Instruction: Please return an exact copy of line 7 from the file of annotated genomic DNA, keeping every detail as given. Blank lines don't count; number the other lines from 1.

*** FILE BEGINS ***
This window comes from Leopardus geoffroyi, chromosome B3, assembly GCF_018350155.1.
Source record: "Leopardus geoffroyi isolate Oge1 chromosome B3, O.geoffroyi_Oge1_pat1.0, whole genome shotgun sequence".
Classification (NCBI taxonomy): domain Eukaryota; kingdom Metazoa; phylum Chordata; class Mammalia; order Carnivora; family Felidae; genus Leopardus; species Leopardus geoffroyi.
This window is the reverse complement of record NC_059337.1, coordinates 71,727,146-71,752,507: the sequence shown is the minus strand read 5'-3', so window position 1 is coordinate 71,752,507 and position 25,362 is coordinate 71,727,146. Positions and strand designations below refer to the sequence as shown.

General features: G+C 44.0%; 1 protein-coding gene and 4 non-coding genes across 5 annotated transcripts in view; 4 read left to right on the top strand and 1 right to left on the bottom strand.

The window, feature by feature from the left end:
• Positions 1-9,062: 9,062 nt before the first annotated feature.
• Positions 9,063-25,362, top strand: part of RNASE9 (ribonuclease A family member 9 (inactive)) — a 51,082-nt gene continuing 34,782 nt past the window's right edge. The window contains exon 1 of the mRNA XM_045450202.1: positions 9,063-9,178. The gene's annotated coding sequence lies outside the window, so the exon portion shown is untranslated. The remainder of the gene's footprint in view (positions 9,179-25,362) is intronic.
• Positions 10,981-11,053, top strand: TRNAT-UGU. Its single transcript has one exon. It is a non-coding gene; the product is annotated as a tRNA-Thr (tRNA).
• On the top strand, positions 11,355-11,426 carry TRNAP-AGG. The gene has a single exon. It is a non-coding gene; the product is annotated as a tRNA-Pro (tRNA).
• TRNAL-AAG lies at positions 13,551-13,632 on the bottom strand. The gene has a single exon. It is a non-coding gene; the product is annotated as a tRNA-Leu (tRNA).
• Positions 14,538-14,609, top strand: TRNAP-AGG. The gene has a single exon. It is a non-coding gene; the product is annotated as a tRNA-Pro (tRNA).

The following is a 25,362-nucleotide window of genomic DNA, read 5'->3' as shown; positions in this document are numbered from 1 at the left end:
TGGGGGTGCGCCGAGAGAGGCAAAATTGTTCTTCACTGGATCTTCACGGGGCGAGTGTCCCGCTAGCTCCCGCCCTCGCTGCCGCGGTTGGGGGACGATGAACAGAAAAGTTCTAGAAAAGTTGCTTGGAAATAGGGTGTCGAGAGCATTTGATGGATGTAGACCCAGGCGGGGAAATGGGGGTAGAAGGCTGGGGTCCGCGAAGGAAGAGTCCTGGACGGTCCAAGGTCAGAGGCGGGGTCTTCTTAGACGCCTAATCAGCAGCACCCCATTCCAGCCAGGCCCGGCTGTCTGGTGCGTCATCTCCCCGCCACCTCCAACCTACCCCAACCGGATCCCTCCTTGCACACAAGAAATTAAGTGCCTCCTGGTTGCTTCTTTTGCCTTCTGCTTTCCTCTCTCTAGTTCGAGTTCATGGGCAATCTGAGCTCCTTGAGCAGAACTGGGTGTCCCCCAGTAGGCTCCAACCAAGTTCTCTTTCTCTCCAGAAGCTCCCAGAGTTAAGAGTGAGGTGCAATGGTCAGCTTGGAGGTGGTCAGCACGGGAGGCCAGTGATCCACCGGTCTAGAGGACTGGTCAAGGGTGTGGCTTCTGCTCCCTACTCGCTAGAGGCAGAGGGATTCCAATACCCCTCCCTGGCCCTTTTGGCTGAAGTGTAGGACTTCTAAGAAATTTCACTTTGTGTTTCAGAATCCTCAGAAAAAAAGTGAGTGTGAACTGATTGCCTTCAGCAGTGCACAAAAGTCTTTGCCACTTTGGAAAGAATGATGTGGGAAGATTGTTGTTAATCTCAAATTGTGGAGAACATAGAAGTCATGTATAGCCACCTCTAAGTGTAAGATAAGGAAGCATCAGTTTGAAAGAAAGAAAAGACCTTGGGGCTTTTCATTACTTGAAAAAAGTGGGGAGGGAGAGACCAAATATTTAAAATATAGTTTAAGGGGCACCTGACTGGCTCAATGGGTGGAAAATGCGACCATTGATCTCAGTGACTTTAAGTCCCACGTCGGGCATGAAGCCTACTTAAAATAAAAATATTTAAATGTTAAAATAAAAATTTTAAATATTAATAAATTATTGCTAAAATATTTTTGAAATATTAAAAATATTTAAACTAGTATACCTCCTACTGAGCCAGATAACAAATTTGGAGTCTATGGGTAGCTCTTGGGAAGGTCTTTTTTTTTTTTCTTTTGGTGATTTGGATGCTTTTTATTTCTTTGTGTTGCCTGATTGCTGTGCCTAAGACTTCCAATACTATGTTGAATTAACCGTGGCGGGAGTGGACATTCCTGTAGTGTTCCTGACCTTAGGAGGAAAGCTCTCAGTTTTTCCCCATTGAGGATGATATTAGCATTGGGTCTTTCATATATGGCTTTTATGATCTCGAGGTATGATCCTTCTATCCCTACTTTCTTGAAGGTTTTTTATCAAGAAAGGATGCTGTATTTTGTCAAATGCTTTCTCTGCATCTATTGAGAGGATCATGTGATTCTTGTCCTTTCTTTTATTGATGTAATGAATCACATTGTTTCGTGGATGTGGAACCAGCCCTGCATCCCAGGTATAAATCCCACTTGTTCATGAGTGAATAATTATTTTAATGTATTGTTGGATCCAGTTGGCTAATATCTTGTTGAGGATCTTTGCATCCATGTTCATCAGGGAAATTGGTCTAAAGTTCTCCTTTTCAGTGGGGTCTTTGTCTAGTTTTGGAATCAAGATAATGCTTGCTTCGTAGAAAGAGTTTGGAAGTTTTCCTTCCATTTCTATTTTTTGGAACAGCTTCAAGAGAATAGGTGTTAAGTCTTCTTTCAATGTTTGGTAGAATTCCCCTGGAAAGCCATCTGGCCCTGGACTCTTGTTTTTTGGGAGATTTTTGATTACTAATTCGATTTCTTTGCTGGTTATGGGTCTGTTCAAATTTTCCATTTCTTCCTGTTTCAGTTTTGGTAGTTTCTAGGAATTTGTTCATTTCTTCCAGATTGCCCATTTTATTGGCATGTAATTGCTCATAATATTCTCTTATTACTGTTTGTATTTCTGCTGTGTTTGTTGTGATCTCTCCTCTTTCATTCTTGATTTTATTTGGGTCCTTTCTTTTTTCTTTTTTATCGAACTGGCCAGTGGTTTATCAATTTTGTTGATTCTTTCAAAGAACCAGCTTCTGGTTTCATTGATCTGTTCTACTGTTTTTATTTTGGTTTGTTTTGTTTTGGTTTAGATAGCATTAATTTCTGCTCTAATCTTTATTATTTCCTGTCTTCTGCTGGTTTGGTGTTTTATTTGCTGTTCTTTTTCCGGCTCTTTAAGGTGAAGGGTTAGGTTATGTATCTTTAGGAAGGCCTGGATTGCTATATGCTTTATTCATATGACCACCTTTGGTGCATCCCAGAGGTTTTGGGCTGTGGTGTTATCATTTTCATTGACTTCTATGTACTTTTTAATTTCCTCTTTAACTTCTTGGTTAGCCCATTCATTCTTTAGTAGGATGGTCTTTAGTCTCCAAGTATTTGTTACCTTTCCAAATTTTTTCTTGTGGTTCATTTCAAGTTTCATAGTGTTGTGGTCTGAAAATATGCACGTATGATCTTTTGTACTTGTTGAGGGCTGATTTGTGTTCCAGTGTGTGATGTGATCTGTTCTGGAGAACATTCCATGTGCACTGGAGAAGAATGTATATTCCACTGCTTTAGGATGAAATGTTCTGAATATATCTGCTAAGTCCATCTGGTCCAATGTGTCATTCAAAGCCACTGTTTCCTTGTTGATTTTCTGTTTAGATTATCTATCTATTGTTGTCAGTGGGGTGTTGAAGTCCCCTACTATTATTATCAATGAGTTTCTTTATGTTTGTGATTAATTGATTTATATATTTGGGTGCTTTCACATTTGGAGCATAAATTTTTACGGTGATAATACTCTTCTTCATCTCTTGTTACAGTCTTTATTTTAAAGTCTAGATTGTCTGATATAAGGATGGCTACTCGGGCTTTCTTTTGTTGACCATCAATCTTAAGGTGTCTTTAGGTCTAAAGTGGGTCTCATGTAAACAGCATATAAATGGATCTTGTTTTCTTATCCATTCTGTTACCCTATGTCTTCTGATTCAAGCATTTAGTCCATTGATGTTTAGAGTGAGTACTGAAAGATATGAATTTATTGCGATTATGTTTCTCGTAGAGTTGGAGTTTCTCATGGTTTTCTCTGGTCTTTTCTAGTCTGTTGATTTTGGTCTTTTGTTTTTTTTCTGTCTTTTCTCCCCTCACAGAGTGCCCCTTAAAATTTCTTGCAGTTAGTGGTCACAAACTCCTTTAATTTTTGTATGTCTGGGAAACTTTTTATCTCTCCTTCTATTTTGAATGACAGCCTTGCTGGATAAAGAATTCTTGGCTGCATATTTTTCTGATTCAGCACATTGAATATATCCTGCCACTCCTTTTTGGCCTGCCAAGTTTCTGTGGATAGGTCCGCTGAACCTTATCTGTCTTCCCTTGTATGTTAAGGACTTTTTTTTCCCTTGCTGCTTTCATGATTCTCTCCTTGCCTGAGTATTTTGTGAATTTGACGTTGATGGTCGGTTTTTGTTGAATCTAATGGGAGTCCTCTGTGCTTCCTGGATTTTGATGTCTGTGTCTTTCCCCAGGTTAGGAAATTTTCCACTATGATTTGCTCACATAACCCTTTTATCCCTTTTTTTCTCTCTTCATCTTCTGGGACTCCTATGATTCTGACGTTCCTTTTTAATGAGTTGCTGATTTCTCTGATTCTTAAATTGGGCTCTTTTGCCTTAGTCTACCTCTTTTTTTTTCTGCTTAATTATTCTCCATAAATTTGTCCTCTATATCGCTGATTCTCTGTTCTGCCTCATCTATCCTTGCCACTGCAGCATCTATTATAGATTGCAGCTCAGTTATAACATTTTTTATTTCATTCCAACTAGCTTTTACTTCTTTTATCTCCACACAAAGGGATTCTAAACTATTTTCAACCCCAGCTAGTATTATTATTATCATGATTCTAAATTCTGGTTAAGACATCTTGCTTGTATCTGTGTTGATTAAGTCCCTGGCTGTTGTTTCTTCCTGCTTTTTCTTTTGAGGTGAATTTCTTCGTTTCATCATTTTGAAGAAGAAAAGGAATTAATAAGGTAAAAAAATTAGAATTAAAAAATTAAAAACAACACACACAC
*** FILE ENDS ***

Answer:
• Positions 1-9,062: 9,062 nt before the first annotated feature.